In 2005 the World Health Organization (WHO) estimated that globally 400 million adults were obese, defined by a body mass index (BMI) of 30 kg/m2 or greater. WHO projects that by 2015 there will be more than 700 million obese adults worldwide. Obesity is considered to be one of the greatest risk factors for osteoarthritis, a progressive musculoskeletal disorder that is characterized by loss of joint cartilage.
Researchers from Duke University, supported by a grant for the National Institutes of Health (NIH), studied leptin-deficient mice to determine the role of obesity in developing knee osteoarthritis (OA). Researchers believed that obesity caused by a leptin deficiency would result in a higher incidence of knee OA. Mice with a disruption of leptin signaling showed a 3-fold increase in body mass and 10-fold increase in body fat, but surprisingly did not display effects of knee OA. The findings of this study are published in the October issue of Arthritis & Rheumatism, a journal of the American College of Rheumatology.
The Duke Researchers compared leptin-deficient and leptin receptor-deficient female mice with wild-type mice to further understand the role this deficiency may play in increasing risk of knee OA. At 10-12 months of age mice were measured for body fat content and blood samples were taken to determine the level of inflammation in the animals. Knee joints were analyzed to determine bone thickness and to look for degenerative changes in the lateral femur, lateral tibia, medial femur, and medial tibia.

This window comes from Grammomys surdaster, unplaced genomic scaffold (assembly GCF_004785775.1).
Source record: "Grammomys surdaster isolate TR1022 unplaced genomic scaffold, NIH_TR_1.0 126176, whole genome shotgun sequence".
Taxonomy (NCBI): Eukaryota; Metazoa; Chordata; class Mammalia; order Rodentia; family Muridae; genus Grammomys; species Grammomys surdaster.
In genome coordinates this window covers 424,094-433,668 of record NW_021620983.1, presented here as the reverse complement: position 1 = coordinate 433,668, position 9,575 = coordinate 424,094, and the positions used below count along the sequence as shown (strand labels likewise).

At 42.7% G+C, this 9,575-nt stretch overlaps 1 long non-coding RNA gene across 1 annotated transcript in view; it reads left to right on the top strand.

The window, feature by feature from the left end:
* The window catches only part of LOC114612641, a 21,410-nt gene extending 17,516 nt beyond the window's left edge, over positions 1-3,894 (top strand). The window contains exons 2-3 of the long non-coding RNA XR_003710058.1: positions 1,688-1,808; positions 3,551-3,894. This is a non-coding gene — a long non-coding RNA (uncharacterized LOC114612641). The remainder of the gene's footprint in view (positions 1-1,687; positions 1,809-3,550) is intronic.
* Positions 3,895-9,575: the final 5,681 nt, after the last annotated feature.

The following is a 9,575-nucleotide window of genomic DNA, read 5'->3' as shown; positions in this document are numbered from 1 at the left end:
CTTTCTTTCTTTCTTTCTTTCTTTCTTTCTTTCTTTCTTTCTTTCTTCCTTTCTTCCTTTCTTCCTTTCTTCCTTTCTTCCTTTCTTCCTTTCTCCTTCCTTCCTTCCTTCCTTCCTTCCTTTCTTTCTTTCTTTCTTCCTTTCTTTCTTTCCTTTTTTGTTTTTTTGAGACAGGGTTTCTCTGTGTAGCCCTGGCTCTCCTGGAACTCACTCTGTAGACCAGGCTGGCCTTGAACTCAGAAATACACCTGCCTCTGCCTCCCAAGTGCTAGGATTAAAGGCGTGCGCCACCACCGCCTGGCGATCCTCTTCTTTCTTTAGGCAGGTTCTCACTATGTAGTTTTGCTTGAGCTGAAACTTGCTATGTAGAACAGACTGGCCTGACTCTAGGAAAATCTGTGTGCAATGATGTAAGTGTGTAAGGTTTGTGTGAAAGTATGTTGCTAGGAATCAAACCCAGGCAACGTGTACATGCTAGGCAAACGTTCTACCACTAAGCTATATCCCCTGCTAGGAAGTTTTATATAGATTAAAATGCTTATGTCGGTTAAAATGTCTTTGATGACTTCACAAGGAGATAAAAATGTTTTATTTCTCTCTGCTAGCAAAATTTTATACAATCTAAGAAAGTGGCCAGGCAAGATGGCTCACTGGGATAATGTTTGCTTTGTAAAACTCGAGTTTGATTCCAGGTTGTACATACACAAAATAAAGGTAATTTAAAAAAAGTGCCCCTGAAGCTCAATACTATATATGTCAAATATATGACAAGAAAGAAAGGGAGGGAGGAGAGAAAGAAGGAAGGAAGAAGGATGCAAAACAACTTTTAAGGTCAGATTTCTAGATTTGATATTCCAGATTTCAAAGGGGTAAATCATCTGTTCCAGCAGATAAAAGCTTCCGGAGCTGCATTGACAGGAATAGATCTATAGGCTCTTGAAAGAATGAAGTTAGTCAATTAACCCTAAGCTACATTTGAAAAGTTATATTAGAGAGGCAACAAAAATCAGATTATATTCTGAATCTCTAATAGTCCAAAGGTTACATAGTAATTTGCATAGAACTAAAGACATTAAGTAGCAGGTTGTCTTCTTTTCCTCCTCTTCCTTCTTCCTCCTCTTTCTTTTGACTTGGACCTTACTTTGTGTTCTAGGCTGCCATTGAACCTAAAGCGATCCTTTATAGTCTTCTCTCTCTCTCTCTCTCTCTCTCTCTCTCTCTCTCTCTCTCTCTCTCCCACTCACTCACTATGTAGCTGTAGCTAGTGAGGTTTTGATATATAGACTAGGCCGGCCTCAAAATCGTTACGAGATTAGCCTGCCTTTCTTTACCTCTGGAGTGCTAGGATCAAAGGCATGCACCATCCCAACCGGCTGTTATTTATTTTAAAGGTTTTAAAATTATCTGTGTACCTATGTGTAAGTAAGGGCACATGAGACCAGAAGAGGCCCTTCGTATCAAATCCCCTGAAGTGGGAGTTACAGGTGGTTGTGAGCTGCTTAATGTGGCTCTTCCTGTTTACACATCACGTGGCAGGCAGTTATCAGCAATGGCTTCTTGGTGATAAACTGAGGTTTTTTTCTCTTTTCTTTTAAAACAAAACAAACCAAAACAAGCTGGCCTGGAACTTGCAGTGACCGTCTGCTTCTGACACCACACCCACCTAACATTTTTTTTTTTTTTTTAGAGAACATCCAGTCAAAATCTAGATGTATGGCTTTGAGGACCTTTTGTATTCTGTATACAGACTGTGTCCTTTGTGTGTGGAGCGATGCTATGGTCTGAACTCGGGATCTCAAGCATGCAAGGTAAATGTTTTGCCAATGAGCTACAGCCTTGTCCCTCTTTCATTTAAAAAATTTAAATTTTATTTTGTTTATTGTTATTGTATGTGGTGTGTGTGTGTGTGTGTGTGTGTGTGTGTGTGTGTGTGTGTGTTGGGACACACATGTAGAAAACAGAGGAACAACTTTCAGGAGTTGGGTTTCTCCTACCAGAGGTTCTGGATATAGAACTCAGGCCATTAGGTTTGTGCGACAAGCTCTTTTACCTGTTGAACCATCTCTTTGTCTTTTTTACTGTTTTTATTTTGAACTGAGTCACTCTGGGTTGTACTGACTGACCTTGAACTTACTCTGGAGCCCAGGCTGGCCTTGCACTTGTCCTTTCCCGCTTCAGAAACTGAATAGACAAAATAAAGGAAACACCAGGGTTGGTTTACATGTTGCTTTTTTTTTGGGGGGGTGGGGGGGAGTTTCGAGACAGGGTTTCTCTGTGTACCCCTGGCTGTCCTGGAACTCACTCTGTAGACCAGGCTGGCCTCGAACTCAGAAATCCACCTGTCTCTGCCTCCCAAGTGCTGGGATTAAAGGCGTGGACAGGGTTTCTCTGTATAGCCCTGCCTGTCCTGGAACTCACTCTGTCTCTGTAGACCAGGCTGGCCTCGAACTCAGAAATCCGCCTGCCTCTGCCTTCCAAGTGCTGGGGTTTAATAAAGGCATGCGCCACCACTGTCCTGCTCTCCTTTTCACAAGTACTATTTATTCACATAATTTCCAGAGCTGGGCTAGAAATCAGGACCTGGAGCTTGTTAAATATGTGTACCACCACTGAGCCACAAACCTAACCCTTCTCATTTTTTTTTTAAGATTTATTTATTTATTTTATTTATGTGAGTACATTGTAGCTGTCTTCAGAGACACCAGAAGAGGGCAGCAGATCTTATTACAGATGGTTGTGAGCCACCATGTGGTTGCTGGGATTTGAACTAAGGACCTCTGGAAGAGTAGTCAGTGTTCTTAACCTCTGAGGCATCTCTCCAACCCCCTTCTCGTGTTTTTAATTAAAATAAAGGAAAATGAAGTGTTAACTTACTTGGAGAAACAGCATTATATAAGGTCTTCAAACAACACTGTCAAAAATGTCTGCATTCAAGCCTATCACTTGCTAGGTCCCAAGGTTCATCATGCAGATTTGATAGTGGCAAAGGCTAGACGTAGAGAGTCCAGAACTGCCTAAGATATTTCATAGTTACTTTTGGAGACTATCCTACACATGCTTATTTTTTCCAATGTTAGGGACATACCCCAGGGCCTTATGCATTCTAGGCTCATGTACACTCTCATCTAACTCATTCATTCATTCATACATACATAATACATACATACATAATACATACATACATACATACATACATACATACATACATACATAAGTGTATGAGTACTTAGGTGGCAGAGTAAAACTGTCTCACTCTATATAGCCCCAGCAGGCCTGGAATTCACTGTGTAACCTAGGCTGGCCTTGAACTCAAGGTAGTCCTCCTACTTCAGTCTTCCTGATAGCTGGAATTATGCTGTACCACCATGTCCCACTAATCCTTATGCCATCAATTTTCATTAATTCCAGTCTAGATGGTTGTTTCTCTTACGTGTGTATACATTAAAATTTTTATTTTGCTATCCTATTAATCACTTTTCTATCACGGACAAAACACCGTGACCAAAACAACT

Leptin is a protein hormone that is produced by fat cells and responsible for regulating appetite and metabolism. The amount of leptin in the body increases as body fat increases with obese people having high concentrations of the hormone circulating in their bodies. Though higher levels of leptin are present in obese individuals, it appears they have a resistance to the effects of the hormone where the body does not receive the signal it is full after eating.
According to Farshid Guilak, Ph.D. and colleagues, the leptin-deficient mice showed a 10-fold increase in adiposity (body fat) but not a higher incidence of OA compared with wild-type mice.
"It was surprising that knee OA was not present given the severity of obesity in the leptin-impaired mice," said Dr. Guilak. The study implies that leptin could be directly involved in OA because without that hormone, obesity did not influence the occurrence of OA in the mice.
Mice with loss of leptin function also had reduced bone thickness beneath the cartilage and increased tissue volume at the end of the tibia. This suggests that obesity, other obesity-dependent factors, or the absence of leptin signaling independently diminishes bone structure. The authors suggest further study of leptin and its role in preventing the onset of knee OA.
|Contact: Dawn Peters|